Did Prince's 2016 death elevate experts' assessment of "Purple Rain"? That's a pertinent question because Rolling Stone published a reboot this weekend of its 500 Greatest Albums of All Time, and Prince's classic soared to No. 8 from No. 76 in 2012's version of this list.

His "Sign o' the Times," the subject of a super-deluxe reissue last week, ranked at No. 45, even though it is widely regarded as his best album.

Bob Dylan's "Blood on the Tracks" landed at No. 9, one of his eight entries, including "Highway 61 Revisited" (No. 18) and "Blonde on Blonde" (No. 38). Only the Beatles scored more, with nine. However, their "Sgt. Pepper's Lonely Hearts Club Band," which had topped the two previous versions of this list, tumbled to No. 24.

Four of Prince's albums made the Top 500, including "1999" (No. 130) and "Dirty Mind" (No. 326).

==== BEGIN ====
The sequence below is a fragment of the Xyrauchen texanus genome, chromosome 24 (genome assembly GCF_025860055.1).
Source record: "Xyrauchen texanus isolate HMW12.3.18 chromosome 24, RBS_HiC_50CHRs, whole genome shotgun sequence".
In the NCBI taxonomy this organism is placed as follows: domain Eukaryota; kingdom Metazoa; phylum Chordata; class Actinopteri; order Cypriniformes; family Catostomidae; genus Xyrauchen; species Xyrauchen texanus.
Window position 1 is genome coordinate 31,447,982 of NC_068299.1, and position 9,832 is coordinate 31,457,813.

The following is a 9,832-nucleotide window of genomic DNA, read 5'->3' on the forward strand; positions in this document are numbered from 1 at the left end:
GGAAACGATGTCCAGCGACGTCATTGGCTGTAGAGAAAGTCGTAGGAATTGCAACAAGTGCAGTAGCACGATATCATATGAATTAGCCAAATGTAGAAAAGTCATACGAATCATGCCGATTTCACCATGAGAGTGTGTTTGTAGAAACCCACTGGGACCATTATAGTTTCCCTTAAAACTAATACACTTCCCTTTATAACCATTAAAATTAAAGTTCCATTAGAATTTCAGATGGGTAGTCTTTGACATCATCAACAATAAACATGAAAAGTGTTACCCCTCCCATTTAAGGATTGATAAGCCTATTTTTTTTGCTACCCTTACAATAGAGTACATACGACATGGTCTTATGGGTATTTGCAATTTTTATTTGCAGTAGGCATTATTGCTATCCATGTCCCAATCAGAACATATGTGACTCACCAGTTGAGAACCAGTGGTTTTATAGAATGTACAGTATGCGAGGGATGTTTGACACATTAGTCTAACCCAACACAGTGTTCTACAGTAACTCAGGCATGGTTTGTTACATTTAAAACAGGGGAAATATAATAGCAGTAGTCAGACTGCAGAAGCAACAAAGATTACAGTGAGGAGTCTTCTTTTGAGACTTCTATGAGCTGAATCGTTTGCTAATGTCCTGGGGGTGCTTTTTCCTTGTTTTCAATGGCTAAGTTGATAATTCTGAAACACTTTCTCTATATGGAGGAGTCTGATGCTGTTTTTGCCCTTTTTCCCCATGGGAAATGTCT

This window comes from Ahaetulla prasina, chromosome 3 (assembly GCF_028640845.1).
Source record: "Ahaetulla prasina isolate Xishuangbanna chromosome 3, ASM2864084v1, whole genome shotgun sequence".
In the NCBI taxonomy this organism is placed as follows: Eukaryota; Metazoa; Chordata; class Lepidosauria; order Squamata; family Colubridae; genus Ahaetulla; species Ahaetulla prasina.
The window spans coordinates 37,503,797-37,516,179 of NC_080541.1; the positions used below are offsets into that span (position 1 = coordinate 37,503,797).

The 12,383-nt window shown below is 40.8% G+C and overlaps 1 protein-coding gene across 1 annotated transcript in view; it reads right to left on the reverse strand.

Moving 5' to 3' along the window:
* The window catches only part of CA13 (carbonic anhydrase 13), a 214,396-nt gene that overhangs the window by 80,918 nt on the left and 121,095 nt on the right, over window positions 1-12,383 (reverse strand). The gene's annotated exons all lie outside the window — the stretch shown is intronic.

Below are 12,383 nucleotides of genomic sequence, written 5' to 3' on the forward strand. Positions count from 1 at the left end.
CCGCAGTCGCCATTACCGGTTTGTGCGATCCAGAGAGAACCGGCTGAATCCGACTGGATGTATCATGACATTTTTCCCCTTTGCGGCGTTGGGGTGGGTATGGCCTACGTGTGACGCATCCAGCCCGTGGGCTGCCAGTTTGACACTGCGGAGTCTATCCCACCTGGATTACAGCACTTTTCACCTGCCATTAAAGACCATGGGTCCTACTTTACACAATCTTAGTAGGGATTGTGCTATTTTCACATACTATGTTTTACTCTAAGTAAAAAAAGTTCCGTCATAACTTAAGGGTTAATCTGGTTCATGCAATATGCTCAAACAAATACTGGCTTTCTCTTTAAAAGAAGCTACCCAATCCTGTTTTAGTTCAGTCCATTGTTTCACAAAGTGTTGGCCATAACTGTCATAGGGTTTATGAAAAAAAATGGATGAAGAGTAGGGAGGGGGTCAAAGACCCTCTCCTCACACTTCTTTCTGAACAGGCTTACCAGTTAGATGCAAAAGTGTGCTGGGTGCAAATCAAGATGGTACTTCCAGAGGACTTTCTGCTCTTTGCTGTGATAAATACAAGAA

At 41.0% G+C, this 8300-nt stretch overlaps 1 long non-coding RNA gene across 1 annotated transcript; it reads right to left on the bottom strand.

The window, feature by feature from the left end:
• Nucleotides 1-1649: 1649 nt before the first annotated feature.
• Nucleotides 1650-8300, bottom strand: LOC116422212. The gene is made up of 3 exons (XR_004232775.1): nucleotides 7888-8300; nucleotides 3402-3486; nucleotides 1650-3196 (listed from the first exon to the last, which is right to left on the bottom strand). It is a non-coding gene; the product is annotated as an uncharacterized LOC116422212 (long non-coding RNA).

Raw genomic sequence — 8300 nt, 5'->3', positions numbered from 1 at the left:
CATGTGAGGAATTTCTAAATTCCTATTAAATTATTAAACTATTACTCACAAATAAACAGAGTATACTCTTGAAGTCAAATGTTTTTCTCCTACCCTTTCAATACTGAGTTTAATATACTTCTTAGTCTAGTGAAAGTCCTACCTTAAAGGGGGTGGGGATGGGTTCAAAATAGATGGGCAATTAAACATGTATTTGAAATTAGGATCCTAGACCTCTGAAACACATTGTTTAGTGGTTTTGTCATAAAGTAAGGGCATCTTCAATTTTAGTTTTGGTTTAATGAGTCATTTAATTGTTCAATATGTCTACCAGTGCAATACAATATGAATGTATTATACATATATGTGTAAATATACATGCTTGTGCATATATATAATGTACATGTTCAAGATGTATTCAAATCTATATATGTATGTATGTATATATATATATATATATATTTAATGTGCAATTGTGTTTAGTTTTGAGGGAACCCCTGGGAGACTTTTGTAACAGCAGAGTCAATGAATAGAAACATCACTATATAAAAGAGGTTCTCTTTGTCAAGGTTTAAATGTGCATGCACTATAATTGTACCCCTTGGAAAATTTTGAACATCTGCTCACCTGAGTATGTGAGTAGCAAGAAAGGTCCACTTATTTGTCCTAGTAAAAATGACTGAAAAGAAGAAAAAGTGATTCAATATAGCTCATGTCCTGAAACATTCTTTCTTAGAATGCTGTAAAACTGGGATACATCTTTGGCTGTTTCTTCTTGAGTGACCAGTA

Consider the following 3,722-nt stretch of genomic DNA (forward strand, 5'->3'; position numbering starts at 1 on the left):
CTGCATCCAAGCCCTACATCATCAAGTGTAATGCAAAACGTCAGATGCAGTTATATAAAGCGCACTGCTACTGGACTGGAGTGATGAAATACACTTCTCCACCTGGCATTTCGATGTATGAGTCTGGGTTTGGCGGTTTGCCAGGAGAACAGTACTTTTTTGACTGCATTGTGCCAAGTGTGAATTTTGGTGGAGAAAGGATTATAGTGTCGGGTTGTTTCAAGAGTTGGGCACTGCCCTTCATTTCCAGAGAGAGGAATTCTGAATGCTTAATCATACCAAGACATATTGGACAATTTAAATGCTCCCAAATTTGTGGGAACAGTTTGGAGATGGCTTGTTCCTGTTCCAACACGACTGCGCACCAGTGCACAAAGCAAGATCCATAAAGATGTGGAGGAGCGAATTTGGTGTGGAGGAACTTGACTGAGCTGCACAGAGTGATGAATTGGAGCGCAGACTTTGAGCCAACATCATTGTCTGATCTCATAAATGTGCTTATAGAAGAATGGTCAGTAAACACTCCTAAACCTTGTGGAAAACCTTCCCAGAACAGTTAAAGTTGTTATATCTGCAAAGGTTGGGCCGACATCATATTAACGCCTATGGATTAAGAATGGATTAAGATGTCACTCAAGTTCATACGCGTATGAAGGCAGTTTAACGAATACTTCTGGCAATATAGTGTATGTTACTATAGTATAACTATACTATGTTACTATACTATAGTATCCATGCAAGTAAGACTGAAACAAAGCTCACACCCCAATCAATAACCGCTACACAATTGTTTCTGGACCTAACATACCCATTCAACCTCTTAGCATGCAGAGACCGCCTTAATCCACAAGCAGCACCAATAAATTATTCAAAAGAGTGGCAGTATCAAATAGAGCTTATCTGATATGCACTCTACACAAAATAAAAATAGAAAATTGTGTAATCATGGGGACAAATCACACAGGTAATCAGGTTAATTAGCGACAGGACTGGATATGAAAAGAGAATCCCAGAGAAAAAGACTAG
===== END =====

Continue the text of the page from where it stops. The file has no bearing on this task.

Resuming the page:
Two Minnesota bands were recognized, the Replacements' "Let It Be" (No. 156) and Husker Du's "New Day Rising" (No. 428).

More than 300 musicians, critics and industry workers voted in the third incarnation of this survey, which was first essayed in 2003. Voters with Minnesota connections include musicians Bob Mould and Dan Wilson and critics Steven Hyden, Michaelangelo Matos, Ross Raihala and Erik Thompson.

More than 150 new titles made the cut, including Kendrick Lamar's "To Pimp a Butterfly" (2015, No. 19) and Billie Eilish's "When We All Fall Asleep, Where Do We Go?" (2019, No. 397). The list features 86 albums from this century, but oldies still dominate. The new No. 1 is Marvin Gaye's "What's Going On," the 1971 protest album that is resonating anew in 2020.